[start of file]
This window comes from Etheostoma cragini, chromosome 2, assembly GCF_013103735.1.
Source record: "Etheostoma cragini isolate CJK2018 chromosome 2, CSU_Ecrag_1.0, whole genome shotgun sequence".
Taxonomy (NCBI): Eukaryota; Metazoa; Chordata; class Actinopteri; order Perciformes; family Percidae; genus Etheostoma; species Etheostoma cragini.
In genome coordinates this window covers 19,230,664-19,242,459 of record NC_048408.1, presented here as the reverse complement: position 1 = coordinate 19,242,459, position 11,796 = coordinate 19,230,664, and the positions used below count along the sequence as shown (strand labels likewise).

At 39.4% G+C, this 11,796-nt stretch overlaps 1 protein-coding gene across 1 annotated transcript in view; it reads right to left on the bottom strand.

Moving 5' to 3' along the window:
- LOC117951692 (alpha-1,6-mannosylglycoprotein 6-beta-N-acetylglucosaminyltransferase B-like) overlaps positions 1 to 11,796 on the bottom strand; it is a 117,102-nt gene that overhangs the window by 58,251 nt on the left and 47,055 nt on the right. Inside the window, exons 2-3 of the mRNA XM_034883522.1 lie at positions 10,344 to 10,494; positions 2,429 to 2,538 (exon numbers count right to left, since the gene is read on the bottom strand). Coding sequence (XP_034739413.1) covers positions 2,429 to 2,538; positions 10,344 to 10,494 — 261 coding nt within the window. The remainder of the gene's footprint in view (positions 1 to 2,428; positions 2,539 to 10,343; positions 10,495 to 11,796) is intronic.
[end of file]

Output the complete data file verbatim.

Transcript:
This window comes from Etheostoma cragini, chromosome 2, assembly GCF_013103735.1.
Source record: "Etheostoma cragini isolate CJK2018 chromosome 2, CSU_Ecrag_1.0, whole genome shotgun sequence".
Taxonomy (NCBI): Eukaryota; Metazoa; Chordata; class Actinopteri; order Perciformes; family Percidae; genus Etheostoma; species Etheostoma cragini.
In genome coordinates this window covers 19,230,664-19,242,459 of record NC_048408.1, presented here as the reverse complement: position 1 = coordinate 19,242,459, position 11,796 = coordinate 19,230,664, and the positions used below count along the sequence as shown (strand labels likewise).

At 39.4% G+C, this 11,796-nt stretch overlaps 1 protein-coding gene across 1 annotated transcript in view; it reads right to left on the bottom strand.

Moving 5' to 3' along the window:
- LOC117951692 (alpha-1,6-mannosylglycoprotein 6-beta-N-acetylglucosaminyltransferase B-like) overlaps positions 1 to 11,796 on the bottom strand; it is a 117,102-nt gene that overhangs the window by 58,251 nt on the left and 47,055 nt on the right. Inside the window, exons 2-3 of the mRNA XM_034883522.1 lie at positions 10,344 to 10,494; positions 2,429 to 2,538 (exon numbers count right to left, since the gene is read on the bottom strand). Coding sequence (XP_034739413.1) covers positions 2,429 to 2,538; positions 10,344 to 10,494 — 261 coding nt within the window. The remainder of the gene's footprint in view (positions 1 to 2,428; positions 2,539 to 10,343; positions 10,495 to 11,796) is intronic.